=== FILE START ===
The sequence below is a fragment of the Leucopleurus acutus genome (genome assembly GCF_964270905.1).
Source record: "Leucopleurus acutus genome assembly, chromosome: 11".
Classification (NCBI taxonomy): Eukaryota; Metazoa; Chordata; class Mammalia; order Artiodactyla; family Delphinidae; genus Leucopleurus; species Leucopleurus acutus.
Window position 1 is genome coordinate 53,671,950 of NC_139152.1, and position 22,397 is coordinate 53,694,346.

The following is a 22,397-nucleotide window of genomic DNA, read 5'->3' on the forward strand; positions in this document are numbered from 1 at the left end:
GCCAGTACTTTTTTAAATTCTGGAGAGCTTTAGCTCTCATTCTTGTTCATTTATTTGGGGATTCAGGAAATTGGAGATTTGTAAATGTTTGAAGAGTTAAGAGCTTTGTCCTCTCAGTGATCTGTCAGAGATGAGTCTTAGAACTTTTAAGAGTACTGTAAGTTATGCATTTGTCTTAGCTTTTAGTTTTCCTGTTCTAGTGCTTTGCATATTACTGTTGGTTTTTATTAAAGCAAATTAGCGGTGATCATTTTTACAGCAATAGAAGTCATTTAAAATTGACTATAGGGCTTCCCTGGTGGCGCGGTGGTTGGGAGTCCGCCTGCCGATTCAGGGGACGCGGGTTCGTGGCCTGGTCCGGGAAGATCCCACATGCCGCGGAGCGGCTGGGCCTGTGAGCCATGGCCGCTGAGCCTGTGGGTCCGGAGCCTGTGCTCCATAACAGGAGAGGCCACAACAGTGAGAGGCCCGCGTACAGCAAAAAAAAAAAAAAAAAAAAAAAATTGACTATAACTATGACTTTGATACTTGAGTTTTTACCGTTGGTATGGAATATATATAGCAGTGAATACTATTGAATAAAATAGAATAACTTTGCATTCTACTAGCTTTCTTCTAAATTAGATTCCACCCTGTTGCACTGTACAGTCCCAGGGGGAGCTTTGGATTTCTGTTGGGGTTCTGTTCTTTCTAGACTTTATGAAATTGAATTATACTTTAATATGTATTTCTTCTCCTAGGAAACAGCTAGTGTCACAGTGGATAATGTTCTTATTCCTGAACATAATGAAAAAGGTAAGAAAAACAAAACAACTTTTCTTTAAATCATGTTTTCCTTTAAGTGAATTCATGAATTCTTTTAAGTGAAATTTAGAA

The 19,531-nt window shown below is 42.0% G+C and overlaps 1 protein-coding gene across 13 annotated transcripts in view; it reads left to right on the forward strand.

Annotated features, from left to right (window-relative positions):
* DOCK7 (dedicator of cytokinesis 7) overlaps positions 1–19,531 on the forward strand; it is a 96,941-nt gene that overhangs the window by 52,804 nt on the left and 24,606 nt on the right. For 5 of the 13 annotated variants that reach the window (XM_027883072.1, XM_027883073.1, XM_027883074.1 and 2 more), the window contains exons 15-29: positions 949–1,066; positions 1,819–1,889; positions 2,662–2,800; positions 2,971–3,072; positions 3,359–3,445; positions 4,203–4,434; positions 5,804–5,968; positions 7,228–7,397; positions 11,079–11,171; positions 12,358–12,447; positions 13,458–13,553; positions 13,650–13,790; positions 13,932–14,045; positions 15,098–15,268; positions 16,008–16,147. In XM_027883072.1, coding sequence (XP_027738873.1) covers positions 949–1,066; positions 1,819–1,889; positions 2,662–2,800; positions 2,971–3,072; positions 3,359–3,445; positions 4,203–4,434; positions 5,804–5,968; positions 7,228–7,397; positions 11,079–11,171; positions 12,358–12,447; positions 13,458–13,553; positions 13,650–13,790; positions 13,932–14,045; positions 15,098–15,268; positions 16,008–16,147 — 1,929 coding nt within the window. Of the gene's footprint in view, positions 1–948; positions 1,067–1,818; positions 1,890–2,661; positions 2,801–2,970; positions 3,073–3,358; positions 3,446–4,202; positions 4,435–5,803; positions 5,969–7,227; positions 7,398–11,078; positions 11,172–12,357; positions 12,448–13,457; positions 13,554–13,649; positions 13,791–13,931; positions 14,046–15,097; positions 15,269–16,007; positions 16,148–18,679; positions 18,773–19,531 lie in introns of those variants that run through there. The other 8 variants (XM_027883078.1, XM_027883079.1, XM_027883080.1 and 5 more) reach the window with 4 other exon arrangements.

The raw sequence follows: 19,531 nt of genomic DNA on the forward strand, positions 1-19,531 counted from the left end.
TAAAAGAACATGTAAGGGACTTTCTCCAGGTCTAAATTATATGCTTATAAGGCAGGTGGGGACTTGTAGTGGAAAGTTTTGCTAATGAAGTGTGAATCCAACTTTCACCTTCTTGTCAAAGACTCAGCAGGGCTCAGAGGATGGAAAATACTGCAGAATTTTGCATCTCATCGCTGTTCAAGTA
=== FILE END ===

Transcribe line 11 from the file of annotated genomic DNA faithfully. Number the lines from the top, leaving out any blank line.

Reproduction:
TAAAAGAACATGTAAGGGACTTTCTCCAGGTCTAAATTATATGCTTATAAGGCAGGTGGGGACTTGTAGTGGAAAGTTTTGCTAATGAAGTGTGAATCCAACTTTCACCTTCTTGTCAAAGACTCAGCAGGGCTCAGAGGATGGAAAATACTGCAGAATTTTGCATCTCATCGCTGTTCAAGTA